There are so many wonderful books on meditation now; and so many wonderful websites. There are CDs one can purchase online to listen to one’s favorite meditation teachers, and some of those teachers are now even “tweeting” on Twitter. The easy accessibility of all of this is truly a blessing, as is the ease with which those who are inclined toward this practice can now find each other on the internet, exchange encouraging words and organize local get-togethers.
It’s all wonderful, and yet…can be another form of busy-ness. What can get lost in all of this perusing of book-reviews, reading and responding to articles on meditation, and so forth is the simple fact that meditation is at the end of the day something which one does. It’s more about doing the practice – finding a time every day to simply sit and follow the breath; finding moments during the day when we can attend more mindfully to the simply daily tasks of life - than how many interesting ideas about meditation we have gleaned of late. At the end of the day, we have either taken the time to attend, or we have not. .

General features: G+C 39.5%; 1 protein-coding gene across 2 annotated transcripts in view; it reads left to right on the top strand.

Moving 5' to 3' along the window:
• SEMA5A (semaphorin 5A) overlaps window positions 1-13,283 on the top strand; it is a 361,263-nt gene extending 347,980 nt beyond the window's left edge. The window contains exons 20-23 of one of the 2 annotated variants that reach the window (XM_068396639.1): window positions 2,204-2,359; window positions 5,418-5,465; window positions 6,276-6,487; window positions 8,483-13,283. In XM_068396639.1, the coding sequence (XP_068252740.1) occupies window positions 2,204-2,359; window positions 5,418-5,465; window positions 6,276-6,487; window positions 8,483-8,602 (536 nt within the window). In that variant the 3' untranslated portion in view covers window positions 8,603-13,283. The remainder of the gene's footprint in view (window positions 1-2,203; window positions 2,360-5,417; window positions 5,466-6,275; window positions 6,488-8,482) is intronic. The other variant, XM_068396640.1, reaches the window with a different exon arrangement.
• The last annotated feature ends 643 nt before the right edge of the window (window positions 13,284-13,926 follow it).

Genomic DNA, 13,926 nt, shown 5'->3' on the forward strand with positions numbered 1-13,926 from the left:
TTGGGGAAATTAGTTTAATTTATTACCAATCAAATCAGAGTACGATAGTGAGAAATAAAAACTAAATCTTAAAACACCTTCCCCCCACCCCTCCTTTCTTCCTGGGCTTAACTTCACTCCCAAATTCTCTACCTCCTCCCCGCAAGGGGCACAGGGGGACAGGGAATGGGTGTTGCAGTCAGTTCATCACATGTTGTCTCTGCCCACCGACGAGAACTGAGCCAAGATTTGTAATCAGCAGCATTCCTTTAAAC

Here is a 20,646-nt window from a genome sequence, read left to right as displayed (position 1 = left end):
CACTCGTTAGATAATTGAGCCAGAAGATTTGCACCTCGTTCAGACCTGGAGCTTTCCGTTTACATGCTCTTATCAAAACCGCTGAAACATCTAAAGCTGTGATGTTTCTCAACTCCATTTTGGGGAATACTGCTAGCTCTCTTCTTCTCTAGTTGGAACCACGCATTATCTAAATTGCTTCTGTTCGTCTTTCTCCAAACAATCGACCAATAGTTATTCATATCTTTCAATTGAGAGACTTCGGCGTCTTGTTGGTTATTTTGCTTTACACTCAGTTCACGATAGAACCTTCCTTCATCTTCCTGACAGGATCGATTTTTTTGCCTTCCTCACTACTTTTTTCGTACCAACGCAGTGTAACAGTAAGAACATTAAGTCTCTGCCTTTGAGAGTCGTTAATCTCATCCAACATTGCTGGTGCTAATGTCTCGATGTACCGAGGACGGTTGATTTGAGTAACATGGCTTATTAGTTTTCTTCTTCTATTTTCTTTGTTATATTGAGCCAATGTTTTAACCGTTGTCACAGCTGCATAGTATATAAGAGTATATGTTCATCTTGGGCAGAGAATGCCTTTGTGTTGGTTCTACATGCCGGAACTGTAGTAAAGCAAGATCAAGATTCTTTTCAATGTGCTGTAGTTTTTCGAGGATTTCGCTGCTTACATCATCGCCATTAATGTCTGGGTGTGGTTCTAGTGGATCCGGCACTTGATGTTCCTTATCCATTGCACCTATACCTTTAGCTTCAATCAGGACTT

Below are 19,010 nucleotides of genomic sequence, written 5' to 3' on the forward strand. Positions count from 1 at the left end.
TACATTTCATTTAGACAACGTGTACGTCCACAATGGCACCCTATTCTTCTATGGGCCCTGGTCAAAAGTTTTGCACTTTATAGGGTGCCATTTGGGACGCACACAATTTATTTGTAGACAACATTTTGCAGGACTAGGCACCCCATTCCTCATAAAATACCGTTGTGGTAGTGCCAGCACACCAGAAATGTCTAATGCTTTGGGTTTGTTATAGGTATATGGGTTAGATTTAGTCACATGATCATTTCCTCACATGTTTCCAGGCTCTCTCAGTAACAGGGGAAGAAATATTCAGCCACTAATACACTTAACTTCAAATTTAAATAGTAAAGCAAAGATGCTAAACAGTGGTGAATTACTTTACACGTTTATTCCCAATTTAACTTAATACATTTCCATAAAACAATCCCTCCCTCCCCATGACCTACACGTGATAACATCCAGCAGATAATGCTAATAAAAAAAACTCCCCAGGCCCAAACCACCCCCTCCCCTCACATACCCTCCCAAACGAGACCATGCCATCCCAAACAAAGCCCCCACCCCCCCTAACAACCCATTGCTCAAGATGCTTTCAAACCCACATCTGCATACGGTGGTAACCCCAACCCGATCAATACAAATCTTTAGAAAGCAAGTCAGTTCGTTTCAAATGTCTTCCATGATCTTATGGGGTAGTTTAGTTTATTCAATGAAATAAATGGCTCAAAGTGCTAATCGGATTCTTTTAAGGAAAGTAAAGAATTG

So take this next moment. Right now. Even before x-ing out of this blog-post. With eyes closed, simply follow the breath, the in-breath and the out-breath, even if just to a count of four. And then, having taken that moment for attending to the experience of the moment, open your eyes again, and proceed intentionally to your next task.
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Rabbi Mark Sameth is the spiritual leader of Pleasantville Community Synagogue (Joyful Judaism!) an inclusive progressive synagogue–with members from twenty towns, villages and cities all across Westchester. Read The New York Times article. Weekly meditation at the synagogue every Saturday morning at 9 am is open to the public. Everyone is welcome and warmly invited.